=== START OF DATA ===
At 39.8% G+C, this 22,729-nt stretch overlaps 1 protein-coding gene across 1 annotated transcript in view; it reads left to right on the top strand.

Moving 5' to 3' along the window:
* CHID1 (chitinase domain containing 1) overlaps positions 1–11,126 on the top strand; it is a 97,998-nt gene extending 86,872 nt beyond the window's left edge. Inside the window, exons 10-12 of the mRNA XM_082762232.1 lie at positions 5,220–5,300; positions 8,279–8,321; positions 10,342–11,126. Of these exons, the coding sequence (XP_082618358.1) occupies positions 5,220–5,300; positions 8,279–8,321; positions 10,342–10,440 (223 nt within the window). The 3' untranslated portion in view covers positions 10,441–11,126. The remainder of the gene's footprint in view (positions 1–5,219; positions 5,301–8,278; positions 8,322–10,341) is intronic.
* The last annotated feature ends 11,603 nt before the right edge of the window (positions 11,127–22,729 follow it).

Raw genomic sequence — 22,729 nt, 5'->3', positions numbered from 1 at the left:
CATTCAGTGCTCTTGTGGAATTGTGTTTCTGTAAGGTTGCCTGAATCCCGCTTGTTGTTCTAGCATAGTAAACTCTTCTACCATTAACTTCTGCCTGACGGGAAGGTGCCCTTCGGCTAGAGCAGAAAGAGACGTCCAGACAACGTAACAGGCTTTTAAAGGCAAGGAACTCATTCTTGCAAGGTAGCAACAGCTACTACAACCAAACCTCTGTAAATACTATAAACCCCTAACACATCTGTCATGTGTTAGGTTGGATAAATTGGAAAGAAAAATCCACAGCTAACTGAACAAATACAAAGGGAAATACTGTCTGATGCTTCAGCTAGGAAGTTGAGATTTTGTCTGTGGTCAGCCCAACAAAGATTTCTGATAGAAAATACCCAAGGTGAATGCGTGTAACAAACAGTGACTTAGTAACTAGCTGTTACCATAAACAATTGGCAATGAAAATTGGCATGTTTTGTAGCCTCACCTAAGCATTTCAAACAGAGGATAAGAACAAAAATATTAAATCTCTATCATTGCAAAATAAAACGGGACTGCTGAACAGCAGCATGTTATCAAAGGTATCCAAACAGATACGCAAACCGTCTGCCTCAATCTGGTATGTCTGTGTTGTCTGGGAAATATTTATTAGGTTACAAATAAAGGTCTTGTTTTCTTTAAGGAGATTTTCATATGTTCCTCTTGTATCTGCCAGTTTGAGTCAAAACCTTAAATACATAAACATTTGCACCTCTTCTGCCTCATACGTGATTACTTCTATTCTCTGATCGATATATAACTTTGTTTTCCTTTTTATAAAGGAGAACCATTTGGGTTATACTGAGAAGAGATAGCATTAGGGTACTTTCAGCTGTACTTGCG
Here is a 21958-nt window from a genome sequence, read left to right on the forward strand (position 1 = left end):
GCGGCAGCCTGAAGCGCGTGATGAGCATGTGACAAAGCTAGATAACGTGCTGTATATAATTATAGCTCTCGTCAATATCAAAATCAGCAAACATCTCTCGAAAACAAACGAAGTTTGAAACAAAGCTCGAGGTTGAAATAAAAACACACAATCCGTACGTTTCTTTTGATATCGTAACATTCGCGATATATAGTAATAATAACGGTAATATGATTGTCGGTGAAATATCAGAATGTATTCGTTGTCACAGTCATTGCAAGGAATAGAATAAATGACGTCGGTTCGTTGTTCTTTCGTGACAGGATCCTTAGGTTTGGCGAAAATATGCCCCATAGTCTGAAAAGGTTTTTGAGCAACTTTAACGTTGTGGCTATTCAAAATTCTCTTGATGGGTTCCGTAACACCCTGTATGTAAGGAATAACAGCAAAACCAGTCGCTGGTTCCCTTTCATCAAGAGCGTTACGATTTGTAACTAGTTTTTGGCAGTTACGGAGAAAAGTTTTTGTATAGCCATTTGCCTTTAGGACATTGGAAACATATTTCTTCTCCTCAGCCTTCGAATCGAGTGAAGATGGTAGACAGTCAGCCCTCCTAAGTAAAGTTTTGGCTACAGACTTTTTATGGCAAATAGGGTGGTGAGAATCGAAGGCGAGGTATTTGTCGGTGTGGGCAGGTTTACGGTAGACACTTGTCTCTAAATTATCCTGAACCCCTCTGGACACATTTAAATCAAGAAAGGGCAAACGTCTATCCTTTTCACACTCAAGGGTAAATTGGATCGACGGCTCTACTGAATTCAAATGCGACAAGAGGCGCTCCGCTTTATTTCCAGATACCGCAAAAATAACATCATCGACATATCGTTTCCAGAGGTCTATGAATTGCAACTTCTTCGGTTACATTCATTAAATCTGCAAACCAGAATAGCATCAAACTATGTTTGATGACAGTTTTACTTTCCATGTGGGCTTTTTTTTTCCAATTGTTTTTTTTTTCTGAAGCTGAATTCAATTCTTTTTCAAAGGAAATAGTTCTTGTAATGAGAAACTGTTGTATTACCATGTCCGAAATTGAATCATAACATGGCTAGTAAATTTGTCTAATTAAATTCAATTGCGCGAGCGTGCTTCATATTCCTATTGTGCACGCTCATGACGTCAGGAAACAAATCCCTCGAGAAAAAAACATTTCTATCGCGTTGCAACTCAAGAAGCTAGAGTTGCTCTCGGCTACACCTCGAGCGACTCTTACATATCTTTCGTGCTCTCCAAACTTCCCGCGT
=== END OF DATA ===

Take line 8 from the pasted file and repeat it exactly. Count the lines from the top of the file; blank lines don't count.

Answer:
GCGGCAGCCTGAAGCGCGTGATGAGCATGTGACAAAGCTAGATAACGTGCTGTATATAATTATAGCTCTCGTCAATATCAAAATCAGCAAACATCTCTCGAAAACAAACGAAGTTTGAAACAAAGCTCGAGGTTGAAATAAAAACACACAATCCGTACGTTTCTTTTGATATCGTAACATTCGCGATATATAGTAATAATAACGGTAATATGATTGTCGGTGAAATATCAGAATGTATTCGTTGTCACAGTCATTGCAAGGAATAGAATAAATGACGTCGGTTCGTTGTTCTTTCGTGACAGGATCCTTAGGTTTGGCGAAAATATGCCCCATAGTCTGAAAAGGTTTTTGAGCAACTTTAACGTTGTGGCTATTCAAAATTCTCTTGATGGGTTCCGTAACACCCTGTATGTAAGGAATAACAGCAAAACCAGTCGCTGGTTCCCTTTCATCAAGAGCGTTACGATTTGTAACTAGTTTTTGGCAGTTACGGAGAAAAGTTTTTGTATAGCCATTTGCCTTTAGGACATTGGAAACATATTTCTTCTCCTCAGCCTTCGAATCGAGTGAAGATGGTAGACAGTCAGCCCTCCTAAGTAAAGTTTTGGCTACAGACTTTTTATGGCAAATAGGGTGGTGAGAATCGAAGGCGAGGTATTTGTCGGTGTGGGCAGGTTTACGGTAGACACTTGTCTCTAAATTATCCTGAACCCCTCTGGACACATTTAAATCAAGAAAGGGCAAACGTCTATCCTTTTCACACTCAAGGGTAAATTGGATCGACGGCTCTACTGAATTCAAATGCGACAAGAGGCGCTCCGCTTTATTTCCAGATACCGCAAAAATAACATCATCGACATATCGTTTCCAGAGGTCTATGAATTGCAACTTCTTCGGTTACATTCATTAAATCTGCAAACCAGAATAGCATCAAACTATGTTTGATGACAGTTTTACTTTCCATGTGGGCTTTTTTTTTCCAATTGTTTTTTTTTTCTGAAGCTGAATTCAATTCTTTTTCAAAGGAAATAGTTCTTGTAATGAGAAACTGTTGTATTACCATGTCCGAAATTGAATCATAACATGGCTAGTAAATTTGTCTAATTAAATTCAATTGCGCGAGCGTGCTTCATATTCCTATTGTGCACGCTCATGACGTCAGGAAACAAATCCCTCGAGAAAAAAACATTTCTATCGCGTTGCAACTCAAGAAGCTAGAGTTGCTCTCGGCTACACCTCGAGCGACTCTTACATATCTTTCGTGCTCTCCAAACTTCCCGCGT